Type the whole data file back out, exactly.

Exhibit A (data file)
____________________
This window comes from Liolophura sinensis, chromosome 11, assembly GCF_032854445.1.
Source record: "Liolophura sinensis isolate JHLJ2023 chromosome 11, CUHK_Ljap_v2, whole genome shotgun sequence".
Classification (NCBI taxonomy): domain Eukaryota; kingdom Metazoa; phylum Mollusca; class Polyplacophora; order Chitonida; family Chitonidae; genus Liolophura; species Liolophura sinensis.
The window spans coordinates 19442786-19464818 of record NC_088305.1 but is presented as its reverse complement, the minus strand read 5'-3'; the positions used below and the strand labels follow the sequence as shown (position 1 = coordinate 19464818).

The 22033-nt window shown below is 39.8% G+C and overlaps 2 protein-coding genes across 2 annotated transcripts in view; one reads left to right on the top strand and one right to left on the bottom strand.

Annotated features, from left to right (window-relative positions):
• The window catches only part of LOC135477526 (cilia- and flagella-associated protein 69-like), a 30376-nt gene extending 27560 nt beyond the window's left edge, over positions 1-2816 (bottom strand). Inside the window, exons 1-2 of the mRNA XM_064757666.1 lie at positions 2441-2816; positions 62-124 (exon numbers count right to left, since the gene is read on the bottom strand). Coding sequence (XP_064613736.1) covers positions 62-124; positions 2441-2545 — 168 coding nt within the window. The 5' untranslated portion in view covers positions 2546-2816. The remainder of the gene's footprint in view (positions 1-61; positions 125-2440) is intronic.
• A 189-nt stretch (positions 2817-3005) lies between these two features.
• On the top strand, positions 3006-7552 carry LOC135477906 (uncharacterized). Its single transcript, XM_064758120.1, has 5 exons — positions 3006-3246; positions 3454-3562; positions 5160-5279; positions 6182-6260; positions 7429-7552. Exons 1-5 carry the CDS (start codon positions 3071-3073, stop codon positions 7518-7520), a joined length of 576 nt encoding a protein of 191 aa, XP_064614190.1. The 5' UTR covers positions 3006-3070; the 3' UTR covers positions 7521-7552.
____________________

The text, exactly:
This window comes from Liolophura sinensis, chromosome 11, assembly GCF_032854445.1.
Source record: "Liolophura sinensis isolate JHLJ2023 chromosome 11, CUHK_Ljap_v2, whole genome shotgun sequence".
Classification (NCBI taxonomy): domain Eukaryota; kingdom Metazoa; phylum Mollusca; class Polyplacophora; order Chitonida; family Chitonidae; genus Liolophura; species Liolophura sinensis.
The window spans coordinates 19442786-19464818 of record NC_088305.1 but is presented as its reverse complement, the minus strand read 5'-3'; the positions used below and the strand labels follow the sequence as shown (position 1 = coordinate 19464818).

The 22033-nt window shown below is 39.8% G+C and overlaps 2 protein-coding genes across 2 annotated transcripts in view; one reads left to right on the top strand and one right to left on the bottom strand.

Annotated features, from left to right (window-relative positions):
• The window catches only part of LOC135477526 (cilia- and flagella-associated protein 69-like), a 30376-nt gene extending 27560 nt beyond the window's left edge, over positions 1-2816 (bottom strand). Inside the window, exons 1-2 of the mRNA XM_064757666.1 lie at positions 2441-2816; positions 62-124 (exon numbers count right to left, since the gene is read on the bottom strand). Coding sequence (XP_064613736.1) covers positions 62-124; positions 2441-2545 — 168 coding nt within the window. The 5' untranslated portion in view covers positions 2546-2816. The remainder of the gene's footprint in view (positions 1-61; positions 125-2440) is intronic.
• A 189-nt stretch (positions 2817-3005) lies between these two features.
• On the top strand, positions 3006-7552 carry LOC135477906 (uncharacterized). Its single transcript, XM_064758120.1, has 5 exons — positions 3006-3246; positions 3454-3562; positions 5160-5279; positions 6182-6260; positions 7429-7552. Exons 1-5 carry the CDS (start codon positions 3071-3073, stop codon positions 7518-7520), a joined length of 576 nt encoding a protein of 191 aa, XP_064614190.1. The 5' UTR covers positions 3006-3070; the 3' UTR covers positions 7521-7552.